Once again Apple has paired up with the New York Times to create an ad users actually want to see. This time it’s for a homepage integration/takeover featuring multiple ads all working in unison. Similar to Apple’s TV ads, this site integration features John Hodgman (PC) and Justin Long (MAC) talking about their differences. In this case John is commenting on the results of a Forrester Research poll, shown in the ad space above theirs, when two characters from yet another ad space join in on the conversation. Before they start talking they seemed to fade into the pages background drawing little to no attention. When the main ad is complete the two secondary ads fade to an unobtrusive white panel with a floating Apple logo. Allowing those that keep the NY Times open all day (to see news updates) not to be barraged with Apple, Apple, Apple.
Though this isn’t the first time for Apple it’s still worthy of the viral attention is getting/has gotten. It’s cleanly designed and executed. Continues the sense of humor that has made these ads a hit for the last few years. Makes great use of its environment. It may only run a single day but I’m sure both parties make out as winners each time they meet.
A few years ago “Henry Needles and Sons” took their tailoring business online. It was a beautifully crafted site with plenty of video to fill your broadband needs. They displayed their tailor made outfits that brought style, craftsmanship and the ability to bring everything with you. Each outfit offered extra large pockets that you could fit all of your digital devices. Check them out at GreatPockets.com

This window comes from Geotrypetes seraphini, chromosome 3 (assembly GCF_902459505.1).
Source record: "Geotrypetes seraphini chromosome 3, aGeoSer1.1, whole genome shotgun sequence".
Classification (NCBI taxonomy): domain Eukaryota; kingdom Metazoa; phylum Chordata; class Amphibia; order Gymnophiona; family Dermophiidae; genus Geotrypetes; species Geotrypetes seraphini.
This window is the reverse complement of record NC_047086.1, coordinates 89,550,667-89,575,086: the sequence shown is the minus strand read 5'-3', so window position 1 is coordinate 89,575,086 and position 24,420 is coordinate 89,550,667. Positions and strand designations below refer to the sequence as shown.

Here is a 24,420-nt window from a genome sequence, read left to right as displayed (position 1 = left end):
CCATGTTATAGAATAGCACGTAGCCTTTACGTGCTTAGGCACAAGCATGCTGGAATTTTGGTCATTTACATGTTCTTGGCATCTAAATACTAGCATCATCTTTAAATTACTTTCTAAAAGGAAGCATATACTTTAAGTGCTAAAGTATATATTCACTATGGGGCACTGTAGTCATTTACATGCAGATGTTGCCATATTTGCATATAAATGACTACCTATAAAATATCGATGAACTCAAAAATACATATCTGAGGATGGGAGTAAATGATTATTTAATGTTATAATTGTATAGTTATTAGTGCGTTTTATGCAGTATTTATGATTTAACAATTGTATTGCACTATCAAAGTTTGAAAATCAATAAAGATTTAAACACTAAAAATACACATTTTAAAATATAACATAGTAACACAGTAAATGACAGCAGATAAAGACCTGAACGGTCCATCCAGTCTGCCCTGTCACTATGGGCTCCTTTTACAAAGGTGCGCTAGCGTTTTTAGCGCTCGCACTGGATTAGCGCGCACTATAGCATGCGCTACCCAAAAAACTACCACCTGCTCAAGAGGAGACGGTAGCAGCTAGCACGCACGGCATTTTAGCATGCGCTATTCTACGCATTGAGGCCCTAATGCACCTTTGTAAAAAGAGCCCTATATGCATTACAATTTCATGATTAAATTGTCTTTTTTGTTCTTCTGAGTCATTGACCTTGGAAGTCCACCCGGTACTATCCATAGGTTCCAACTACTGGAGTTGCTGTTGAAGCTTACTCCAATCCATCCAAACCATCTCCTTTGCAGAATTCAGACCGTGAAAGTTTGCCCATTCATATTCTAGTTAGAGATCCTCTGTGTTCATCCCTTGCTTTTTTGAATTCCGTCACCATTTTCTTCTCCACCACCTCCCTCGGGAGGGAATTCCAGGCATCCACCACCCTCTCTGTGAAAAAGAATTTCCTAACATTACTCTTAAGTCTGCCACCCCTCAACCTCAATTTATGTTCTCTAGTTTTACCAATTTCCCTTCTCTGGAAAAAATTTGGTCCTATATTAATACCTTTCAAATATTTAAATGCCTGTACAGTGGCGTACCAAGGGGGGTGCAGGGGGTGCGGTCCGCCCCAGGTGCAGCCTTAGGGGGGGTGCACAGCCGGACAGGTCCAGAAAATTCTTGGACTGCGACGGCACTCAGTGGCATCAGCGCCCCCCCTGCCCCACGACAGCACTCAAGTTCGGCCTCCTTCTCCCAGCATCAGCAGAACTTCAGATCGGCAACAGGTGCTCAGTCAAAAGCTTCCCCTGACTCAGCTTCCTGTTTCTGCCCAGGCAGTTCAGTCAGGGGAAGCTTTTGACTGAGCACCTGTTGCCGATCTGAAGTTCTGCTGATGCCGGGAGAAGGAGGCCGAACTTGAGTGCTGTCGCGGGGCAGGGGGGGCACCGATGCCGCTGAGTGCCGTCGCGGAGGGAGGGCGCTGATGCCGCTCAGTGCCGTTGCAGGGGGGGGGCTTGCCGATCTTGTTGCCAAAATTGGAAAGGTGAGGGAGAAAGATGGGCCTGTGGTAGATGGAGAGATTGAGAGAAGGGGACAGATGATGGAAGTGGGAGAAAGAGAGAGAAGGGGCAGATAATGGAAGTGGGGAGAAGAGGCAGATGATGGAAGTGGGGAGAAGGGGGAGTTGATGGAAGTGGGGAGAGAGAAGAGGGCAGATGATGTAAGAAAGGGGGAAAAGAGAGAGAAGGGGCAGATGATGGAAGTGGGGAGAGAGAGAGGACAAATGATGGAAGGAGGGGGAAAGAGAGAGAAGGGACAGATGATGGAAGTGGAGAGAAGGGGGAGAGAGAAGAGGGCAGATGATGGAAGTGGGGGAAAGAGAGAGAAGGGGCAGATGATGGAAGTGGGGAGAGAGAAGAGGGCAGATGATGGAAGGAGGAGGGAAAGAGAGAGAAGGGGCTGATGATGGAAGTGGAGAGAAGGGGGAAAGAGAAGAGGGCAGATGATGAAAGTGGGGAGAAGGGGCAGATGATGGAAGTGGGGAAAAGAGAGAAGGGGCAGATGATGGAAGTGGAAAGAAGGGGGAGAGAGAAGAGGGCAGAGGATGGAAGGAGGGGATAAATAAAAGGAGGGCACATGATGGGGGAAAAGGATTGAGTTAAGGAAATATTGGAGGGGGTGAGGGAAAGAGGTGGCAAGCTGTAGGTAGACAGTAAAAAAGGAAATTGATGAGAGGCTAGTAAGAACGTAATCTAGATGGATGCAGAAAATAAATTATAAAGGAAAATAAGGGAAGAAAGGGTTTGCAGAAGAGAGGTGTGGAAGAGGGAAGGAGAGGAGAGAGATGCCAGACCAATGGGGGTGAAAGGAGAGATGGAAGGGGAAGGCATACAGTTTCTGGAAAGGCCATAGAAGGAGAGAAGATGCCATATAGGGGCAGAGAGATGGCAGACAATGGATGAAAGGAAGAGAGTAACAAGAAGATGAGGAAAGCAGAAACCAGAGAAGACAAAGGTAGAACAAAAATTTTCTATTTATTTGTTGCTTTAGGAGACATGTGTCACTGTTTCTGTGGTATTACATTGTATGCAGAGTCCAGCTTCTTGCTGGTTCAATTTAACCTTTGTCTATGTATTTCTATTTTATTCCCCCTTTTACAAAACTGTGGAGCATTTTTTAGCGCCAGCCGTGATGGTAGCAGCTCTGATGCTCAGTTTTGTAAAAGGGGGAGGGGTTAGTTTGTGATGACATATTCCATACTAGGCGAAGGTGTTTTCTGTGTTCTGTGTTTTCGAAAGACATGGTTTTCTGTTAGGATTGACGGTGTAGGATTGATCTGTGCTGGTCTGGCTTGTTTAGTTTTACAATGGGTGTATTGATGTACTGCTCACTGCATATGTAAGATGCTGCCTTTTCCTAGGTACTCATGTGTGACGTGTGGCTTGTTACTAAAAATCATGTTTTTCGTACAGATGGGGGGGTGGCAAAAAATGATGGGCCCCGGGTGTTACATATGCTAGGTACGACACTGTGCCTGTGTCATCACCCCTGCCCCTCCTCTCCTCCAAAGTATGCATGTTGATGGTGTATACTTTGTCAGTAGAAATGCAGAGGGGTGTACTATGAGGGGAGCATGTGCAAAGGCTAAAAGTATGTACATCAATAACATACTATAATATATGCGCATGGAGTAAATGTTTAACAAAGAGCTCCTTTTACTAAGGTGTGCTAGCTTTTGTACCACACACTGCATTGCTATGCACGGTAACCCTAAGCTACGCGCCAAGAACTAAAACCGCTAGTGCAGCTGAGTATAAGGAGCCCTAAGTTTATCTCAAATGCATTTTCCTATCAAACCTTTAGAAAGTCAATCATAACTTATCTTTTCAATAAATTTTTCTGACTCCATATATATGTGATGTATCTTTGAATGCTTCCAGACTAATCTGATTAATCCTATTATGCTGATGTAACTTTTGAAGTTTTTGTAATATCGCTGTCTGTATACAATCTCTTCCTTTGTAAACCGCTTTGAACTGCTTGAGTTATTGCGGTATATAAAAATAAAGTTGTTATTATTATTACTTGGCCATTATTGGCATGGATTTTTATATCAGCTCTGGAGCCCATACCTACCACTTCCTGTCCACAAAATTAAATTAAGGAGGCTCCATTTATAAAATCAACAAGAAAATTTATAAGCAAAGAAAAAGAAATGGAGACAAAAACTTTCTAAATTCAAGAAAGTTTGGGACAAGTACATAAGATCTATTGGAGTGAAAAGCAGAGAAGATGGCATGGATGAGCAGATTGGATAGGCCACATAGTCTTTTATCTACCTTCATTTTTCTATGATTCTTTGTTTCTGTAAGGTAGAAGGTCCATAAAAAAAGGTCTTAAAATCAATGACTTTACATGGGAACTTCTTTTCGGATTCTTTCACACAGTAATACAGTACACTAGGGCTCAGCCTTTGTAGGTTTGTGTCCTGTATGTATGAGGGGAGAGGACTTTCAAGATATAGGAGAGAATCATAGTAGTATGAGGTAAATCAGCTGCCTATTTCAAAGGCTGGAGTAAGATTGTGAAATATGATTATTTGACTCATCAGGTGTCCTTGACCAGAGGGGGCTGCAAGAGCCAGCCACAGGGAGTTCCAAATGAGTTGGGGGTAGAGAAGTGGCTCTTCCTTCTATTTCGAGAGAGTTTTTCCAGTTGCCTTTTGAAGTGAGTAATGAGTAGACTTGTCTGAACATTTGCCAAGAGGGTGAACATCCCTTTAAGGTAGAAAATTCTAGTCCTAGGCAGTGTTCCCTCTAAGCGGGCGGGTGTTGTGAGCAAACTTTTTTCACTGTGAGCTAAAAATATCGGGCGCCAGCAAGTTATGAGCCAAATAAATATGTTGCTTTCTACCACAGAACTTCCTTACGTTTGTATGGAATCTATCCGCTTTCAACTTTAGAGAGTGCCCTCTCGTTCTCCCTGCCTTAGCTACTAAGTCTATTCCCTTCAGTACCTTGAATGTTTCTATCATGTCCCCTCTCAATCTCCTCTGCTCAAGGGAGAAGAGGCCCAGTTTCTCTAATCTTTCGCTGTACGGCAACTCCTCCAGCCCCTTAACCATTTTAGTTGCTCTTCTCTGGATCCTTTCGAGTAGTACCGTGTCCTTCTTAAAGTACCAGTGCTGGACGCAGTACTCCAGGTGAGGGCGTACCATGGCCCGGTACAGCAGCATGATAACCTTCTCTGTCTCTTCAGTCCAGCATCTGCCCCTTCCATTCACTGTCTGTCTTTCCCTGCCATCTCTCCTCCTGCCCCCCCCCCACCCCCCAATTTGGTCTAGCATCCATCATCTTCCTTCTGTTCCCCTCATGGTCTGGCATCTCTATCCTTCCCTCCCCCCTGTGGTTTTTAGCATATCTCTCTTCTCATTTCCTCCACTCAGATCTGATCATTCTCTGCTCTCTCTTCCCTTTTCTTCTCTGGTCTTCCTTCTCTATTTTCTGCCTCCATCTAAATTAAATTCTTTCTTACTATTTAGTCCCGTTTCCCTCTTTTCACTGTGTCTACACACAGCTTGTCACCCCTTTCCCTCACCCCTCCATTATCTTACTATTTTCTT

Well today I came across another beautifully crafted site, this time for a new cell phone. One that should give the iPhone a run for the money. The Pomegranate phone is a sharp little all-in-one cell phone, and so much more. Like Great Pockets, this site offers a great multimedia experience to show you every detail of their product. One of my favorite features is the HD projector. Who knew such a small device could project true HD video for all to enjoy.
Both sites are also fronts for another product altogether. Great Pockets was Nokia’s ingenious concept site, designed by FarFar, for the release of their N95 cell phone. There was a tight connection between all the items that you could fit into your Great Pockets pants and all the features of the N95. The Pomegranate on the other hand has features even the N95 doesn’t have. As mentioned there is an HD projector….umm hmm. I will speak no more of the Pom’s featues, go check it out yourself. Unlike the Great Pockets/N95 promo, the Pom phone is only connected to its true destination by some well written copy. That destination being Nova Scotia. Mad props go out to the Nova Scotia board of tourism for giving this stunt a try.
My gripe with the Pom phone site is that once I got to the true site I couldn’t care less what it had to offer. The giant disconect from an ultra-high-tec phone and the land of Nova Scotia was too much for me. I assume I’m not alone here. I also assume this campaign will be less successful then Nokia’s original. Either way they are both well worth your time.
Links: Great Pockets – Henry Needle & Sons/N95 Pomegranate Phone – Nova Scotia FarFar
Who doesn’t remember Smokey the Bear, McGruff taking a bite out of crime, or the Crash Test Dummies (not the band)? These icons of pop culture were all part of the Ad Council‘s public service campaigns. See these and more from the Ad Council’s 65 years of service at Art Institute of Philadelphia’s exhibit “Advertising that Changed the Nation.” Which runs from February 11th to April 3rd, 2008 at the Art Institute’s gallery at 1622 Chestnut St., Philadelphia. Click here for more info.
The fine image above was done by Ryan Katrina (Neuarmy) of the Neiman Group, whom are underwriting (read: paying for) the exhibit.